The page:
Giant Swallowtail

Papilio cresphontes


Photo of a Giant Swallowtail, Wings Spread
The giant swallowtail is the largest butterfly in our state. In Florida, the caterpillars are a pest in citrus orchards, but here in Missouri, they feed primarily on prickly ash and hop tree, plants provided by nature.
Donna Brunet

Papilionidae (swallowtails)


The giant swallowtail is the largest butterfly in Missouri. The overall color of wings (top side) and body is dark blackish brown, with bands composed of several yellow spots. There is a yellow spot at the tip of each hindwing “tail.” The undersides of wings are primarily yellow, with black, blue, and red markings. There are yellow stripes on the abdomen.

The caterpillars vary depending on stage of development. They mimic bird droppings. Overall, the coloring is brown with grayish-white markings, a patch at the end of the abdomen, and a wide saddle mark of the same color in center of the body. The osmeterium (a paired, hornlike appendage that protrudes when the larva is disturbed) is pinkish or red.


Wingspan: 3¾ to 5½ inches.


Photo of a Giant Swallowtail, Wings Folded
Giant Swallowtail, Wings Folded
The undersides of a giant swallowtail's wings are primarily yellow, with black, blue, and red markings. There are yellow stripes on the abdomen.


Giant Swallowtail Caterpillar
Giant Swallowtail Caterpillar
The larvae of giant swallowtails resemble bird droppings — an adaption to deter predation.


Image of giant swallowtail nectaring on a yellow composite flower
Giant Swallowtail
Adult giant swallowtails are avid flower visitors and are sometimes found at mud puddles.

Giant Swallowtail

A large black butterfly with yellow stripes on a package of bedding plants.
Giant Swallowtail near Hallsville, MO

Giant Swallowtail-20180706-1313.jpg

A very large butterfly with large yellow spots on black wings collects pollen from a vinca.
Giant Swallowtail in Cook Station, MO
Habitat and conservation

People usually see giant swallowtails in gardens, fields, and open woods. Adults are avid flower visitors and are sometimes found at mud puddles. To avoid predation, young stages of larvae resemble bird droppings, and older stages look more like little snakes and are also camouflaged against tree bark.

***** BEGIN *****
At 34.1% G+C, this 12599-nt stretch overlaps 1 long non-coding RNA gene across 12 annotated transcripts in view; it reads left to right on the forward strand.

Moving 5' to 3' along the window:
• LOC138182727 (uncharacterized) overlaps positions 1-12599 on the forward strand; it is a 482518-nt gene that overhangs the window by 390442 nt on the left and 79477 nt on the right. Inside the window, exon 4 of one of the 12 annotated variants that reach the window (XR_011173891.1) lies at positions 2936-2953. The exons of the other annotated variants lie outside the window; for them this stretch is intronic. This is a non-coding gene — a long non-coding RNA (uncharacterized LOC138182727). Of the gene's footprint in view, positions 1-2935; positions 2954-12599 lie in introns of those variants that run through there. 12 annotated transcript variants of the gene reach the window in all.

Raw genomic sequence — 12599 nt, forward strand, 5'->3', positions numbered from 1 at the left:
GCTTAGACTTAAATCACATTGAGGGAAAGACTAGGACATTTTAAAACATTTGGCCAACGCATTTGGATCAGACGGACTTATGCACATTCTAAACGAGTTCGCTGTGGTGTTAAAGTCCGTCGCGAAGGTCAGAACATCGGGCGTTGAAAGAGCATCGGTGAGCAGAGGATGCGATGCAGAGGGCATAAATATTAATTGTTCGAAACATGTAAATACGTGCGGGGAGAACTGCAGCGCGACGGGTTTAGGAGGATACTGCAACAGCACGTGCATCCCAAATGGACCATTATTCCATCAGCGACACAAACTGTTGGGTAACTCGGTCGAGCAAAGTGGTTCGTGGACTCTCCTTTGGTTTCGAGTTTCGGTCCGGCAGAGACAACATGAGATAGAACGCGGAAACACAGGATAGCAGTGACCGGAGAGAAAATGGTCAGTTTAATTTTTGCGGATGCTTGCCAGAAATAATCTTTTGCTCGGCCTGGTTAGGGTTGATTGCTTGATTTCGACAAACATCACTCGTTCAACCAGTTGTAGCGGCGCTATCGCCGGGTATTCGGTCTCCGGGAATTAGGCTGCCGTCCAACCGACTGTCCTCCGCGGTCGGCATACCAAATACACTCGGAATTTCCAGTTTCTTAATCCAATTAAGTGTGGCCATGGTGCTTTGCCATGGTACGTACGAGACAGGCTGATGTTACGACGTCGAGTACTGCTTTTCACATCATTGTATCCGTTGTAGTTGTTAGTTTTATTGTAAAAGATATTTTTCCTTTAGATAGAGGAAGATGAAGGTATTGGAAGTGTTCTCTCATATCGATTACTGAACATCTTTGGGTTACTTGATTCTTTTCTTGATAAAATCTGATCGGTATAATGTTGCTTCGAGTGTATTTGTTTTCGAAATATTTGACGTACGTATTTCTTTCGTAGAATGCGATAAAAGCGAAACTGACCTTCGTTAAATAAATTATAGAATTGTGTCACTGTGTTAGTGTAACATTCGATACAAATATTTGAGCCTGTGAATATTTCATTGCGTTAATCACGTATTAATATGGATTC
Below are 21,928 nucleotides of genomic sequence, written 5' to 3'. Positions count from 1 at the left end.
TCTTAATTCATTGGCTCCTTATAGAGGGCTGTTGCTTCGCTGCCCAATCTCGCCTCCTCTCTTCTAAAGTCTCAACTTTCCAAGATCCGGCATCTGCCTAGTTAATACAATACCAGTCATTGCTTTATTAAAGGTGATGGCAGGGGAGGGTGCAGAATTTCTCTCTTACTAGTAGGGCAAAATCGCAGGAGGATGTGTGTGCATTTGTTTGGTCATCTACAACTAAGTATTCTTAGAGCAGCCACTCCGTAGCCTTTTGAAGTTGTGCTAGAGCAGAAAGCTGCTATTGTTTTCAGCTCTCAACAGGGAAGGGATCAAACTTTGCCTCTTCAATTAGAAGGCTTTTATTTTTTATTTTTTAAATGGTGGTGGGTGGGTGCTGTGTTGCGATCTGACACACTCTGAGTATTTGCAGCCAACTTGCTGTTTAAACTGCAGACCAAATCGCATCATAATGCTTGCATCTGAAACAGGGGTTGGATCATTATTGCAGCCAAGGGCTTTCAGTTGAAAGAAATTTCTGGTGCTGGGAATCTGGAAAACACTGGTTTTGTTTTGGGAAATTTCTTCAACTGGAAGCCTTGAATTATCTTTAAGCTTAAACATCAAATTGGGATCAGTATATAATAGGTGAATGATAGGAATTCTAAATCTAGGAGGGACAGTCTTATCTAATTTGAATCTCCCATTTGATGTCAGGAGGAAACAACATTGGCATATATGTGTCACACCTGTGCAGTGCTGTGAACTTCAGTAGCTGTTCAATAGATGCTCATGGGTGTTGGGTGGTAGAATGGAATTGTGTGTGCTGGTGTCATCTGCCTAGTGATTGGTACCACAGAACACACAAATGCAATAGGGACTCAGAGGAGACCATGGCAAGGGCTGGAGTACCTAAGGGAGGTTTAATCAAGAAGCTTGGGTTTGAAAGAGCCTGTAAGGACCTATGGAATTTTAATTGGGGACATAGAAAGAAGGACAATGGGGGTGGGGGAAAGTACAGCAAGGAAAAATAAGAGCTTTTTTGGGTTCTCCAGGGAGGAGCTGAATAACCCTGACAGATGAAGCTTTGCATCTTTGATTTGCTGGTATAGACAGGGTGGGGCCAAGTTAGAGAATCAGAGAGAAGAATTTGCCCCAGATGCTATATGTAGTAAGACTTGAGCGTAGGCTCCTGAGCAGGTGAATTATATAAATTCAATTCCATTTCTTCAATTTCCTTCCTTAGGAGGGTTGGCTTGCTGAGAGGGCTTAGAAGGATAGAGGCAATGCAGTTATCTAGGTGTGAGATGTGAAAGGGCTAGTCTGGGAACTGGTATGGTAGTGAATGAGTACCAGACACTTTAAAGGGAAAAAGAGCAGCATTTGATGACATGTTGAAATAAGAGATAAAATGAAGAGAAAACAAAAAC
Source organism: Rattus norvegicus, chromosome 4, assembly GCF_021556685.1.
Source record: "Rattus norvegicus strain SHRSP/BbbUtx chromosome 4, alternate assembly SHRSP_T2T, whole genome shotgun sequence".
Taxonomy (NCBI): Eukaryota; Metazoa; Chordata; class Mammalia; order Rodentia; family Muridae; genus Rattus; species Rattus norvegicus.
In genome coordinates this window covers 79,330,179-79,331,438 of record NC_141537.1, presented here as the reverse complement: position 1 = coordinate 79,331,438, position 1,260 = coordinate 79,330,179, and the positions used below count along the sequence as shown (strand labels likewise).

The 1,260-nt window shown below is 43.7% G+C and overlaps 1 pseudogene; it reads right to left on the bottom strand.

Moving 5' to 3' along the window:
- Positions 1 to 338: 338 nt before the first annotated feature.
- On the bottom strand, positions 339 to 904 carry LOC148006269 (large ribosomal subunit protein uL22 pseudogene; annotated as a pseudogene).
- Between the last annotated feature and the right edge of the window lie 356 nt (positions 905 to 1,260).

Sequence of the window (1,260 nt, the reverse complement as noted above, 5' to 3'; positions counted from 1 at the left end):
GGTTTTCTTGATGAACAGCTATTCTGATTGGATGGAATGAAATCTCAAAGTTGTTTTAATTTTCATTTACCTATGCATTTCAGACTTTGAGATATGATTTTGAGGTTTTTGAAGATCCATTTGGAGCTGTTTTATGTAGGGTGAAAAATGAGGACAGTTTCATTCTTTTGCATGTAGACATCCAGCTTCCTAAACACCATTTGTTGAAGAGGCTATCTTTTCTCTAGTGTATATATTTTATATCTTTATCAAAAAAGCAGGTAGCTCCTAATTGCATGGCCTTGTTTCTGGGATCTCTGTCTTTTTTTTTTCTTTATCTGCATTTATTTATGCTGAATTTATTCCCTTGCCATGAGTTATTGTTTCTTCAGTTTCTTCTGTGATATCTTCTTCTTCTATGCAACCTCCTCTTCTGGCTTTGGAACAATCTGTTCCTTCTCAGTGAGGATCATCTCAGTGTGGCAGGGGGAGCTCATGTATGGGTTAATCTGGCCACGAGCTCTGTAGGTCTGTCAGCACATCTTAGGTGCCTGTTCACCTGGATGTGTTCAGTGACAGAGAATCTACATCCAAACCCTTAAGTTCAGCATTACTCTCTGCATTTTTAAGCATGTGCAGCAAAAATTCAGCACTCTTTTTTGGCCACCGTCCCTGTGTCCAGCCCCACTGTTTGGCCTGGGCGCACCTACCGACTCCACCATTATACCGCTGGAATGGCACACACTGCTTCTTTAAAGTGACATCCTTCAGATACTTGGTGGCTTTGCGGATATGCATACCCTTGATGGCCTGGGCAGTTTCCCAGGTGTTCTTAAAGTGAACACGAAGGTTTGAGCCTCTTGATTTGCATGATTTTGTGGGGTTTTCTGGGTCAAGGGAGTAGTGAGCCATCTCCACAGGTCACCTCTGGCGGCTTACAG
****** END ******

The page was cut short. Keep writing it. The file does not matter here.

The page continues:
Larvae feed on a members of the citrus family (Rutaceae); in our state, favorite host trees are hop tree (Ptelea trifoliata) and prickly ash (Xanthoxylum americanum); also reared from gas plant (false dittany; genus Dictamnus). In southern states, the larvae are called “orange dogs” because they are pests on citrus crops. Adults drink flower nectar and take moisture and nutrients from puddles and damp ground.

image of Giant Swallowtail Distribution Map
Distribution in Missouri



Breeding resident found in all regions of the state. Some scientists consider the western form of this insect a separate species and call it the western giant swallowtail (Papilio rumiko). If you go along with this idea, then our form would be called the eastern giant swallowtail (keeping its same scientific name, P. cresphontes).

Life cycle

There are two broods a year, with adults flying from April to October. Females deposit eggs singly on host plants. Giant swallowtails overwinter as chrysalids.

Human connections

This largest butterfly in Canada and the United States is a welcome, striking visitor in butterfly gardens. In southern states, the caterpillars are crop pests in citrus orchards.

Ecosystem connections

The caterpillars are herbivores that graze on vegetation. The adults serve a role in pollination. All stages provide food for predators.